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T he R oyal C issys T he Anatomy of a Q ueen Words & pictures by Debbie Foster

The Royal Cissy

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A noted Anglophile, Madame Alexander produced a Cissy doll as Queen Elizabeth or a royal doll at least once a year from 1955 to 1963. This article catalogs these Royal Cissys.

Text of The Royal Cissy

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TheRoyalCissys The Anatomy of a Queen

Words & pictures by Debbie Foster

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The Crown.It signified the wearer’s importance and status by association with precious ma-terials and by making the wearer appear physically taller. Queen Cissy must have gained half an inch.

The Crown Jewels. Their precious materials associated roy-alty with the divine. And what Cissy, regardless of dress, is not divinely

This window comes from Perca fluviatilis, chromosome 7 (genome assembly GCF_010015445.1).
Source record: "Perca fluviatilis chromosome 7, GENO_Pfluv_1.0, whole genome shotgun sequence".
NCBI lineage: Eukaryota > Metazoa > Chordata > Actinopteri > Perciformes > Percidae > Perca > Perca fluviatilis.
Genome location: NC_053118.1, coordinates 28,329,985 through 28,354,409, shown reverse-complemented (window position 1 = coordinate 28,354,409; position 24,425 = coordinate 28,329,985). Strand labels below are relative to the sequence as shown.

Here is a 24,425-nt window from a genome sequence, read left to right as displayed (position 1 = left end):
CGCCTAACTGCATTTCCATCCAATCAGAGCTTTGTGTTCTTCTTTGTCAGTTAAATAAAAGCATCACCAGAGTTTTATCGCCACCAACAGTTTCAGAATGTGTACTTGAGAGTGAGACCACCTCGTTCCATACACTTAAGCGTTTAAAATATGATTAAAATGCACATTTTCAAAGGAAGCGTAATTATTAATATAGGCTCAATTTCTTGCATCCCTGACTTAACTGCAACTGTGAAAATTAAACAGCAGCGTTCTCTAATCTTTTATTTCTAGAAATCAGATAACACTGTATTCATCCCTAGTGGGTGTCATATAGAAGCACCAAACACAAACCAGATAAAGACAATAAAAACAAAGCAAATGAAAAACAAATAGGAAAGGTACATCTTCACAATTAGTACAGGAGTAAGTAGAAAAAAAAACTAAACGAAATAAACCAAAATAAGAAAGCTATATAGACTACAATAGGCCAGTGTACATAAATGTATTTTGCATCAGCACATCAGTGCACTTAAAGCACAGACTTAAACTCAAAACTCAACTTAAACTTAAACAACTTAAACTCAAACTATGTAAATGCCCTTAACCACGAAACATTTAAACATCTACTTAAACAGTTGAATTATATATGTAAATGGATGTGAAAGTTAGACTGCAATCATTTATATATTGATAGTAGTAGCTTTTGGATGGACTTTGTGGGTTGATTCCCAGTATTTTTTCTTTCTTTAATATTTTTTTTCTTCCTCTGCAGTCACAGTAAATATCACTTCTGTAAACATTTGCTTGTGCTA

The Sash of the Garter with Star. The Order was originally established as a chivalrous noble fraternity. From the earliest times, ladies were received as honorary members but not surprisingly, this prac-tice died out under Henry VIII. In 1990 the Statutes were amended to allow admission of females as Ladies Compan-ion.

The Proper Wave.Articulated Hand and Arm

for that special ‘screwing in a light bulb wave.’

The Gown. The 1958 brocade gown was

the only one with a true train. The others were pseudo-

trains where the skirt was longer in the

back. This was ac-complished by

a lower back waistline


The Royal Bloomers.

Royal Cissy wore a hoop petticoat. Panties

were often attached. The 1957 petticoat did not have a hoop.

The Royal ‘Do.Her Honey Blonde wig, each

uniquely individual for each year’s queen.

What Makes A Cissy Royal?

The actual Garter Star depicted as circular on Cissy’s Garter Sash.

Seamed Stockings and High Heel Sandals raised her highness to a proper regal height.

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mentation is sparse, varied, ambiguous, with pictures printed in black and white, and research is contradictory. This is an attempt to apply some order to, at least, the Queens. In 1955, Cissy was released as #2099 Queen Elizabeth as part of the ‘A Child’s Dream Come True’ Series. The Ma-dame Alexander catalog pictured seven different ball gowns, including the white brocade of the Queen’s. She was further described as wearing a rhinestone and